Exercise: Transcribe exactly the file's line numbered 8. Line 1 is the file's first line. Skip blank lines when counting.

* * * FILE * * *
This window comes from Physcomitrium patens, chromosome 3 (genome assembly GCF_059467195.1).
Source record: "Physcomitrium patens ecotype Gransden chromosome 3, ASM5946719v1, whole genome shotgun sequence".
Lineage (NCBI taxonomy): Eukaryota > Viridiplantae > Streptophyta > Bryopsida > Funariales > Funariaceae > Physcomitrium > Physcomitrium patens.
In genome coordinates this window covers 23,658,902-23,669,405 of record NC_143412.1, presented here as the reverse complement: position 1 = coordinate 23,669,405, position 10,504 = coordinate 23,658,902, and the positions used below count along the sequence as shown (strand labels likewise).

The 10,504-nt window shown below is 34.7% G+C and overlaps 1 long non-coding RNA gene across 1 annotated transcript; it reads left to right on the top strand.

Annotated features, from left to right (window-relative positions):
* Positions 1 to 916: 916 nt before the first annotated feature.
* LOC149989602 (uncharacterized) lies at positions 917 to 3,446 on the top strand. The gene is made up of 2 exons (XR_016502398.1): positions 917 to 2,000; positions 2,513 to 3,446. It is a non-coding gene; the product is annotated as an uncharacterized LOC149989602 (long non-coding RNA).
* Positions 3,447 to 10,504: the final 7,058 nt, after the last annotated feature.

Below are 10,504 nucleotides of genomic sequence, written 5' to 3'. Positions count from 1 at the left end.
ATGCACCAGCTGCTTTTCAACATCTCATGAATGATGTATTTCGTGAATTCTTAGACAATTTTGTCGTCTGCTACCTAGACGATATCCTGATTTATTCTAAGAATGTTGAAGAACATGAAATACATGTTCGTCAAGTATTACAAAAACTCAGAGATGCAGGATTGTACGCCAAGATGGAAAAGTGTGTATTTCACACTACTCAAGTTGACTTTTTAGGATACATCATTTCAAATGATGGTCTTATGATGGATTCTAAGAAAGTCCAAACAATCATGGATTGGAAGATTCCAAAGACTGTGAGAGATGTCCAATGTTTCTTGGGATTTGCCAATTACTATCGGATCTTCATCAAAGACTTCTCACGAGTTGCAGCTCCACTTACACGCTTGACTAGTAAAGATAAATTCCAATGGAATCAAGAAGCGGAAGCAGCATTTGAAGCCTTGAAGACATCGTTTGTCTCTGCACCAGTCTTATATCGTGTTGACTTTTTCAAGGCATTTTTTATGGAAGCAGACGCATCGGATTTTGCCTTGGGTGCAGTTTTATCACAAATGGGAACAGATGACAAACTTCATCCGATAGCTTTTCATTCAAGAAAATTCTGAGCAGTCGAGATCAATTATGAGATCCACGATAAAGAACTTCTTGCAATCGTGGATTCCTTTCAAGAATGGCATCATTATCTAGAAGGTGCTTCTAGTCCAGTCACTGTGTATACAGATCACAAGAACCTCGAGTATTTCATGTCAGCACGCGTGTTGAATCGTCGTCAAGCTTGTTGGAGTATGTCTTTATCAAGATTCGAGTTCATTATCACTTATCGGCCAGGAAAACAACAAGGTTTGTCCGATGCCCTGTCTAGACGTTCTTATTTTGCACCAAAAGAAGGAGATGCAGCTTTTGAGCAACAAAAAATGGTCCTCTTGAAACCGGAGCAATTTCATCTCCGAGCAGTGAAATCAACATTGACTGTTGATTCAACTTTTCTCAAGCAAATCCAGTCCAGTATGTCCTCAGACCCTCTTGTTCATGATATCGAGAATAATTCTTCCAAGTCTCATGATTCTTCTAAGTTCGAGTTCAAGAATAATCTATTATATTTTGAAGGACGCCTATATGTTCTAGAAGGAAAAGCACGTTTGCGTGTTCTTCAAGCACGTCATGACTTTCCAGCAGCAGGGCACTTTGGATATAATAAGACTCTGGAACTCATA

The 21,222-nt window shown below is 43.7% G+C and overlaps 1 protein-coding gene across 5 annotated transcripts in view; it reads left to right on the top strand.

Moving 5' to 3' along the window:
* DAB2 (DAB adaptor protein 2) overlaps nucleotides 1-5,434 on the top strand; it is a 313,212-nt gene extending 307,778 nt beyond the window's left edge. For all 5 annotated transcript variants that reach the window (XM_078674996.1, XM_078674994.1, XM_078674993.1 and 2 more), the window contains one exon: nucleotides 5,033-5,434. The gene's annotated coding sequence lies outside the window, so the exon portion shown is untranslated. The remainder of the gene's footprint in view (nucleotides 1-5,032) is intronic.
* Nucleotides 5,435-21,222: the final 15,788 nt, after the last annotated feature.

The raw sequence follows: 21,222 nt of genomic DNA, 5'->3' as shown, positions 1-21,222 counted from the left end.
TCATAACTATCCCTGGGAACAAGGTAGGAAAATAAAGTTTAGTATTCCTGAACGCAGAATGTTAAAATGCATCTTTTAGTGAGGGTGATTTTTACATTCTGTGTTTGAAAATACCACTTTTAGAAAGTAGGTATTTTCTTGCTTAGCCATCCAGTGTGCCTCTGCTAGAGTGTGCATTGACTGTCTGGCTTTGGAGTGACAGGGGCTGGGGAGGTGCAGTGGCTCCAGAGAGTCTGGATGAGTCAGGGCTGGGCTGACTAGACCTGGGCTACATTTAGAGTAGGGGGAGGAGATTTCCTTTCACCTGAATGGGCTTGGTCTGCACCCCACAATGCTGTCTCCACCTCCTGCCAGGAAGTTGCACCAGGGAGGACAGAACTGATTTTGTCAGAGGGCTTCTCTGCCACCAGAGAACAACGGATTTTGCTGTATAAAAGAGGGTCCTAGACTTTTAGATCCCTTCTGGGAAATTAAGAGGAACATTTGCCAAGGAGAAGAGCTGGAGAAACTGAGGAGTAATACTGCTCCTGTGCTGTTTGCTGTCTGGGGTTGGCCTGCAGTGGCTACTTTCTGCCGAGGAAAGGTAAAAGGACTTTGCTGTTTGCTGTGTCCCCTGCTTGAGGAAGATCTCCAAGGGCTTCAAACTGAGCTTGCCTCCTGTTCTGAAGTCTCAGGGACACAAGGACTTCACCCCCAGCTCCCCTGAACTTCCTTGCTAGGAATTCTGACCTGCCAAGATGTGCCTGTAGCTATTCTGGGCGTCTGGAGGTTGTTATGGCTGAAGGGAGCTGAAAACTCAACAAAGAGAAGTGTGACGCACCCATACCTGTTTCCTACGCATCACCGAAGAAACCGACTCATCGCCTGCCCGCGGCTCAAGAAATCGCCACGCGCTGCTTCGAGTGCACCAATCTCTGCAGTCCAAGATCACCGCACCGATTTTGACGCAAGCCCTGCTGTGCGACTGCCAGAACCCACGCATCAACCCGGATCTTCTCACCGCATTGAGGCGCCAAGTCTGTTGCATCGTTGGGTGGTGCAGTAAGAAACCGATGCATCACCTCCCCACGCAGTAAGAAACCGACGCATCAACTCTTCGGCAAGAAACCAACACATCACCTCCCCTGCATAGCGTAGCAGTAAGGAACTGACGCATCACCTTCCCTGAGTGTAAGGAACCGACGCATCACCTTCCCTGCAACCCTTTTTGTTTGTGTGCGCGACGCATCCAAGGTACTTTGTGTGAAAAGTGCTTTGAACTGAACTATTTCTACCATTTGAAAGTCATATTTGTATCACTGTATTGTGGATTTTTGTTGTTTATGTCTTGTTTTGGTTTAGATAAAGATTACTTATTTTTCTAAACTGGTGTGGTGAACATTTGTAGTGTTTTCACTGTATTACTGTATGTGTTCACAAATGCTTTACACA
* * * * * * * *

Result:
* LOC149989602 (uncharacterized) lies at positions 917 to 3,446 on the top strand. The gene is made up of 2 exons (XR_016502398.1): positions 917 to 2,000; positions 2,513 to 3,446. It is a non-coding gene; the product is annotated as an uncharacterized LOC149989602 (long non-coding RNA).